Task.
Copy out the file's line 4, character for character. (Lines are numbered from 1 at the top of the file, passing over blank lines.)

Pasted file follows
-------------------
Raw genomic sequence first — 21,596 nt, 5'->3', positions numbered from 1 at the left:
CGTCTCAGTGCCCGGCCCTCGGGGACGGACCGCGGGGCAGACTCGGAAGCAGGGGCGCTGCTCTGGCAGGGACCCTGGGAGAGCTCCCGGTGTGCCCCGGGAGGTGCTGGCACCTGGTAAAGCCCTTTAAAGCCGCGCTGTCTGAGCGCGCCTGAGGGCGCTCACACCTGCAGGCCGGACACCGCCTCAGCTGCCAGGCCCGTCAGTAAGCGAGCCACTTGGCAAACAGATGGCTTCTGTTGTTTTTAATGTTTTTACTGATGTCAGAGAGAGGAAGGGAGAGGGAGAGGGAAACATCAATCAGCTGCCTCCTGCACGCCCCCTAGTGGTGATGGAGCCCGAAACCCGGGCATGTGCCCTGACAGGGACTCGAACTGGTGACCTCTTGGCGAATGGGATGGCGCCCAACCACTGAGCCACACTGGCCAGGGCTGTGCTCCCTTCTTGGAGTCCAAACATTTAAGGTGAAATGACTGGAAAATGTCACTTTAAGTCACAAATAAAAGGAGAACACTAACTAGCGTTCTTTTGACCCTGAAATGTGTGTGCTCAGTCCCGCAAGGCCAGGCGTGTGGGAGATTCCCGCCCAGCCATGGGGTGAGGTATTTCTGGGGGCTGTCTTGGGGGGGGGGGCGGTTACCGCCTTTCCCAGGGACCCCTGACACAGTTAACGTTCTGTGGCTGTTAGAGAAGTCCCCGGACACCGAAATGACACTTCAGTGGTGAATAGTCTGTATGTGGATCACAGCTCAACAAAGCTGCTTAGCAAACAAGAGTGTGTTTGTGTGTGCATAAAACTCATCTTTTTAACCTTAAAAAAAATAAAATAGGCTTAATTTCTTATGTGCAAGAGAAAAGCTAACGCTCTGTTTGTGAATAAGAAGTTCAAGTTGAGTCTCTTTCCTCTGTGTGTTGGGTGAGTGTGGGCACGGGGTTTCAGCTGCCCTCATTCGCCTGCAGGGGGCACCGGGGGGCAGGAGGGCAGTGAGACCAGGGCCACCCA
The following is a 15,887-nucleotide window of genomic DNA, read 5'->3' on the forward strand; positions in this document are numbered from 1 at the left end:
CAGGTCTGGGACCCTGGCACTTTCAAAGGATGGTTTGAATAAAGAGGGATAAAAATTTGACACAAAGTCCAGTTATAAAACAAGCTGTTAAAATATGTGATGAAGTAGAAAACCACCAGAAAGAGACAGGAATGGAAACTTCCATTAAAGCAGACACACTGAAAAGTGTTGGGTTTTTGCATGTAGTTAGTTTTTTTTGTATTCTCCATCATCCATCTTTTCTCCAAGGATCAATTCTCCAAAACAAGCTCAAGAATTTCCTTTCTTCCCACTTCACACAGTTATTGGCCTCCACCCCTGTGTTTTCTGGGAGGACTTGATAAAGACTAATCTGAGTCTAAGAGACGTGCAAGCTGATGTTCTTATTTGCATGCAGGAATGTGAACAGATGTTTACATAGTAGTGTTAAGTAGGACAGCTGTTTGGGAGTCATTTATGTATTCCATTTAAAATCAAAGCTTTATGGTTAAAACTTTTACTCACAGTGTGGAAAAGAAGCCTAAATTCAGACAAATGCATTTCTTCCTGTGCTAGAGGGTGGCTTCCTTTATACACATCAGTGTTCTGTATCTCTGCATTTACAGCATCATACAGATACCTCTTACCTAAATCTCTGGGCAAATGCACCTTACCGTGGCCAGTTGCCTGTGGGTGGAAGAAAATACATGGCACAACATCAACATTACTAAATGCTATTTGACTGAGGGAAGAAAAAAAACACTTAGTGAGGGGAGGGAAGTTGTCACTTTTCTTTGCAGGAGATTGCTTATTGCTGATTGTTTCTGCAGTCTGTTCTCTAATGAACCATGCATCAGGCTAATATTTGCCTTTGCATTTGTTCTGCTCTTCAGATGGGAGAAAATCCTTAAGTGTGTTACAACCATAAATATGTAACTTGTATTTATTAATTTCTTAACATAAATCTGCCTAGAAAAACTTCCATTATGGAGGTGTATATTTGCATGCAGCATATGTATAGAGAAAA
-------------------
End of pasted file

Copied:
CAGGTCTGGGACCCTGGCACTTTCAAAGGATGGTTTGAATAAAGAGGGATAAAAATTTGACACAAAGTCCAGTTATAAAACAAGCTGTTAAAATATGTGATGAAGTAGAAAACCACCAGAAAGAGACAGGAATGGAAACTTCCATTAAAGCAGACACACTGAAAAGTGTTGGGTTTTTGCATGTAGTTAGTTTTTTTTGTATTCTCCATCATCCATCTTTTCTCCAAGGATCAATTCTCCAAAACAAGCTCAAGAATTTCCTTTCTTCCCACTTCACACAGTTATTGGCCTCCACCCCTGTGTTTTCTGGGAGGACTTGATAAAGACTAATCTGAGTCTAAGAGACGTGCAAGCTGATGTTCTTATTTGCATGCAGGAATGTGAACAGATGTTTACATAGTAGTGTTAAGTAGGACAGCTGTTTGGGAGTCATTTATGTATTCCATTTAAAATCAAAGCTTTATGGTTAAAACTTTTACTCACAGTGTGGAAAAGAAGCCTAAATTCAGACAAATGCATTTCTTCCTGTGCTAGAGGGTGGCTTCCTTTATACACATCAGTGTTCTGTATCTCTGCATTTACAGCATCATACAGATACCTCTTACCTAAATCTCTGGGCAAATGCACCTTACCGTGGCCAGTTGCCTGTGGGTGGAAGAAAATACATGGCACAACATCAACATTACTAAATGCTATTTGACTGAGGGAAGAAAAAAAACACTTAGTGAGGGGAGGGAAGTTGTCACTTTTCTTTGCAGGAGATTGCTTATTGCTGATTGTTTCTGCAGTCTGTTCTCTAATGAACCATGCATCAGGCTAATATTTGCCTTTGCATTTGTTCTGCTCTTCAGATGGGAGAAAATCCTTAAGTGTGTTACAACCATAAATATGTAACTTGTATTTATTAATTTCTTAACATAAATCTGCCTAGAAAAACTTCCATTATGGAGGTGTATATTTGCATGCAGCATATGTATAGAGAAAA